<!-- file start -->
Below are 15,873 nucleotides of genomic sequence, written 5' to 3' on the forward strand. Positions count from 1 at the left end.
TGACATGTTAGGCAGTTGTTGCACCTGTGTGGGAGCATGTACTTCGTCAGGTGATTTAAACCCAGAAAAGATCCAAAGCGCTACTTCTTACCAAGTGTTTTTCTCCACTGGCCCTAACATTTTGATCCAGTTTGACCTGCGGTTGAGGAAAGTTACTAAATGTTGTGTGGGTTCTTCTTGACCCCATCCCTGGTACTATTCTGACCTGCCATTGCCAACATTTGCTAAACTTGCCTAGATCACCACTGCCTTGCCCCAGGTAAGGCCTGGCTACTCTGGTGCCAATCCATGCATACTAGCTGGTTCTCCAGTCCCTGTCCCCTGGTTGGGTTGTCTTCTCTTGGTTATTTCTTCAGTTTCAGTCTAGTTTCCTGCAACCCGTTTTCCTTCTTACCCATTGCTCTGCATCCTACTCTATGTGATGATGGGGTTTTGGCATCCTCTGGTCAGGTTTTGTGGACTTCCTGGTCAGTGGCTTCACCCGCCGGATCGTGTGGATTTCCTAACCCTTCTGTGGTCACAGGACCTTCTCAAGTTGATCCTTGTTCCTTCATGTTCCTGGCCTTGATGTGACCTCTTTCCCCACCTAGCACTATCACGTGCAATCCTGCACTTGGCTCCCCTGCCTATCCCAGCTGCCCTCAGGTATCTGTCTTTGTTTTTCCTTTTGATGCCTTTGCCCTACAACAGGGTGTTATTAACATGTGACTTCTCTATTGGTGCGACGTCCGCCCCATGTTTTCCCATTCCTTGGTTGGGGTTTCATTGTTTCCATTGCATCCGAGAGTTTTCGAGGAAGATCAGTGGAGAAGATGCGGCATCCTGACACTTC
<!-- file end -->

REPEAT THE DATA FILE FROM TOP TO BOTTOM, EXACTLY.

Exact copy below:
Below are 15,873 nucleotides of genomic sequence, written 5' to 3' on the forward strand. Positions count from 1 at the left end.
TGACATGTTAGGCAGTTGTTGCACCTGTGTGGGAGCATGTACTTCGTCAGGTGATTTAAACCCAGAAAAGATCCAAAGCGCTACTTCTTACCAAGTGTTTTTCTCCACTGGCCCTAACATTTTGATCCAGTTTGACCTGCGGTTGAGGAAAGTTACTAAATGTTGTGTGGGTTCTTCTTGACCCCATCCCTGGTACTATTCTGACCTGCCATTGCCAACATTTGCTAAACTTGCCTAGATCACCACTGCCTTGCCCCAGGTAAGGCCTGGCTACTCTGGTGCCAATCCATGCATACTAGCTGGTTCTCCAGTCCCTGTCCCCTGGTTGGGTTGTCTTCTCTTGGTTATTTCTTCAGTTTCAGTCTAGTTTCCTGCAACCCGTTTTCCTTCTTACCCATTGCTCTGCATCCTACTCTATGTGATGATGGGGTTTTGGCATCCTCTGGTCAGGTTTTGTGGACTTCCTGGTCAGTGGCTTCACCCGCCGGATCGTGTGGATTTCCTAACCCTTCTGTGGTCACAGGACCTTCTCAAGTTGATCCTTGTTCCTTCATGTTCCTGGCCTTGATGTGACCTCTTTCCCCACCTAGCACTATCACGTGCAATCCTGCACTTGGCTCCCCTGCCTATCCCAGCTGCCCTCAGGTATCTGTCTTTGTTTTTCCTTTTGATGCCTTTGCCCTACAACAGGGTGTTATTAACATGTGACTTCTCTATTGGTGCGACGTCCGCCCCATGTTTTCCCATTCCTTGGTTGGGGTTTCATTGTTTCCATTGCATCCGAGAGTTTTCGAGGAAGATCAGTGGAGAAGATGCGGCATCCTGACACTTC